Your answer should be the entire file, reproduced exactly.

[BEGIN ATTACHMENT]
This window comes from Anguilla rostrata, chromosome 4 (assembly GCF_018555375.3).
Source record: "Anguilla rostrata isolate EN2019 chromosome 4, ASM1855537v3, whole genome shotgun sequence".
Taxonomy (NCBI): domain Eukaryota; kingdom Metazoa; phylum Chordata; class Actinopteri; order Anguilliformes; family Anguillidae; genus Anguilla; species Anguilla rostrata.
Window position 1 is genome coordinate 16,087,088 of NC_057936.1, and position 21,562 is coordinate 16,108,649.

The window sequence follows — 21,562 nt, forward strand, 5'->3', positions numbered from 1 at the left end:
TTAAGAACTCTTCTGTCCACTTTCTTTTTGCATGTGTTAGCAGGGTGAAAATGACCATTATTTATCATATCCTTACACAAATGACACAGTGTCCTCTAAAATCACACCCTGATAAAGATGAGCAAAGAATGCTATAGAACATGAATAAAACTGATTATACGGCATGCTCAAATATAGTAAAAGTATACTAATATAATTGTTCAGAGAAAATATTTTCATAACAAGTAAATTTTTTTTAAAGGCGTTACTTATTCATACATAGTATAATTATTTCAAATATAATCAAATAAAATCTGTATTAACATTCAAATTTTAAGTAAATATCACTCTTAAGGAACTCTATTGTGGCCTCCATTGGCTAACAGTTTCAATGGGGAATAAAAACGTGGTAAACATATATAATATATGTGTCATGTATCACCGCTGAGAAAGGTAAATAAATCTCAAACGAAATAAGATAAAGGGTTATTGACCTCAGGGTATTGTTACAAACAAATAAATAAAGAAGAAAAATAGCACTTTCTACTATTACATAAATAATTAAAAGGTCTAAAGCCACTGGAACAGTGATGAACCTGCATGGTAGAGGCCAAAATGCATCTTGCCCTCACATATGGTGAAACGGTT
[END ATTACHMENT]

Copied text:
This window comes from Anguilla rostrata, chromosome 4 (assembly GCF_018555375.3).
Source record: "Anguilla rostrata isolate EN2019 chromosome 4, ASM1855537v3, whole genome shotgun sequence".
Taxonomy (NCBI): domain Eukaryota; kingdom Metazoa; phylum Chordata; class Actinopteri; order Anguilliformes; family Anguillidae; genus Anguilla; species Anguilla rostrata.
Window position 1 is genome coordinate 16,087,088 of NC_057936.1, and position 21,562 is coordinate 16,108,649.

The window sequence follows — 21,562 nt, forward strand, 5'->3', positions numbered from 1 at the left end:
TTAAGAACTCTTCTGTCCACTTTCTTTTTGCATGTGTTAGCAGGGTGAAAATGACCATTATTTATCATATCCTTACACAAATGACACAGTGTCCTCTAAAATCACACCCTGATAAAGATGAGCAAAGAATGCTATAGAACATGAATAAAACTGATTATACGGCATGCTCAAATATAGTAAAAGTATACTAATATAATTGTTCAGAGAAAATATTTTCATAACAAGTAAATTTTTTTTAAAGGCGTTACTTATTCATACATAGTATAATTATTTCAAATATAATCAAATAAAATCTGTATTAACATTCAAATTTTAAGTAAATATCACTCTTAAGGAACTCTATTGTGGCCTCCATTGGCTAACAGTTTCAATGGGGAATAAAAACGTGGTAAACATATATAATATATGTGTCATGTATCACCGCTGAGAAAGGTAAATAAATCTCAAACGAAATAAGATAAAGGGTTATTGACCTCAGGGTATTGTTACAAACAAATAAATAAAGAAGAAAAATAGCACTTTCTACTATTACATAAATAATTAAAAGGTCTAAAGCCACTGGAACAGTGATGAACCTGCATGGTAGAGGCCAAAATGCATCTTGCCCTCACATATGGTGAAACGGTT